What is Limnology?
The term “limnology” is derived from the ancient greek word λίμνη (limne) meaning lake or pond; it is therefore literally the study of lakes and ponds. First coined by the swiss François-Alphonse Forel in his pioneering monograph Le Léman at the end of the 19th century, the term limnology gained rapid acceptance both in Europe and North America. Forel is regarded as the father of the discipline. Its scope also evolved to include not only lakes and ponds but also streams and rivers and is now widely understood to cover all types of inland waters. It is directly the equivalent of oceanography but confined to inland waters and, in many ways, the distinction between limnology and oceanography is largely related to the size of the water body.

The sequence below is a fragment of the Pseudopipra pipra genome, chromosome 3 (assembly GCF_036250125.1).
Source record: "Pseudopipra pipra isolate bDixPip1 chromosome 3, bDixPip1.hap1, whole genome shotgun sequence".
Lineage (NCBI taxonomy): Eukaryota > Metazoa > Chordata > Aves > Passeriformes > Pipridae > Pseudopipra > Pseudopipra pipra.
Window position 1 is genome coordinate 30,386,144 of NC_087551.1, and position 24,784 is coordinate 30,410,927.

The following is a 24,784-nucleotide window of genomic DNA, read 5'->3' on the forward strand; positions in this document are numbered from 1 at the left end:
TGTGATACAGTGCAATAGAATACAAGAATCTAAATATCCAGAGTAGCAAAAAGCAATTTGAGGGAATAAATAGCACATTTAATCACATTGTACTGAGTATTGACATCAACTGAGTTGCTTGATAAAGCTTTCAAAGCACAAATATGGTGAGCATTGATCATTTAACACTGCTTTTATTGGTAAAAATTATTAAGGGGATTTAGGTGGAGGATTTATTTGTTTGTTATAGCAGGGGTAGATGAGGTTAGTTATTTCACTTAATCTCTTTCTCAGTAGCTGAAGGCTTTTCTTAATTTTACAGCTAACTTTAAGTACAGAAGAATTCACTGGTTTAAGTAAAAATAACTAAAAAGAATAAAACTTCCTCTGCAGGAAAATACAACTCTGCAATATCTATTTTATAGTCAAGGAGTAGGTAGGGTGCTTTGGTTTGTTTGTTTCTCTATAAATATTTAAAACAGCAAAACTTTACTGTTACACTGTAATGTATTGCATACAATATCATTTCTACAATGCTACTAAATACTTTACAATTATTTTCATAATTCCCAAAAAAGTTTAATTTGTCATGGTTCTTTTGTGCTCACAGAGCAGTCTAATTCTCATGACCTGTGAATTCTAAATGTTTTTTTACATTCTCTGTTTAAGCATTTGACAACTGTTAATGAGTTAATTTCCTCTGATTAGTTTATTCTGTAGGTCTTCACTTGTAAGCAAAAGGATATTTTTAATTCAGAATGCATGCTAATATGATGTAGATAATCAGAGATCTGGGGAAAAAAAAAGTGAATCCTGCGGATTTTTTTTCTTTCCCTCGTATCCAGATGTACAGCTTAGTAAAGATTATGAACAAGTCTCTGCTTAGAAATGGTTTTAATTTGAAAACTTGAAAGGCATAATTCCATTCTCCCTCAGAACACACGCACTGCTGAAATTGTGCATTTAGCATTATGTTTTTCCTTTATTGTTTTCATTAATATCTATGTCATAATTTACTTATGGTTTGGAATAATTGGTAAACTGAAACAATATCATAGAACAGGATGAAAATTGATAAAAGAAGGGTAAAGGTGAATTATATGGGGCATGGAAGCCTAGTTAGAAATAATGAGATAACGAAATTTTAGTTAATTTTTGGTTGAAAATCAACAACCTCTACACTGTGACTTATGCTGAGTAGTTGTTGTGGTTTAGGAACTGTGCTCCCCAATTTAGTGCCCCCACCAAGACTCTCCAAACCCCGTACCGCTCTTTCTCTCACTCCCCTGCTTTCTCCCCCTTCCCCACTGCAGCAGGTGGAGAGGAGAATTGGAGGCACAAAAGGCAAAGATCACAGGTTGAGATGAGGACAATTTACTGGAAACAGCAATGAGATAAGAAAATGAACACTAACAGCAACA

Like oceanography, limnology is a highly integrative science where physics, chemistry and biology interact and are therefore necessary to gain a coherent understanding of the functioning of these ecosystems. As such, limnology is actually a branch of ecology, focusing on inland aquatic ecosystems. One of the distinguishing features of limnological systems is that they are tightly coupled to their terrestrial surroundings. Early limnologists such as Forbes (1887) thought of lakes “as a microcosm” that can be studied in isolation. This view is now largely abandoned as research has shown that lakes and rivers are largely a reflection of what they receive from their catchments and of the interactions with the atmosphere. Limnology encompasses studies at all levels of organization, from individuals, populations, communities to complex ecosystems.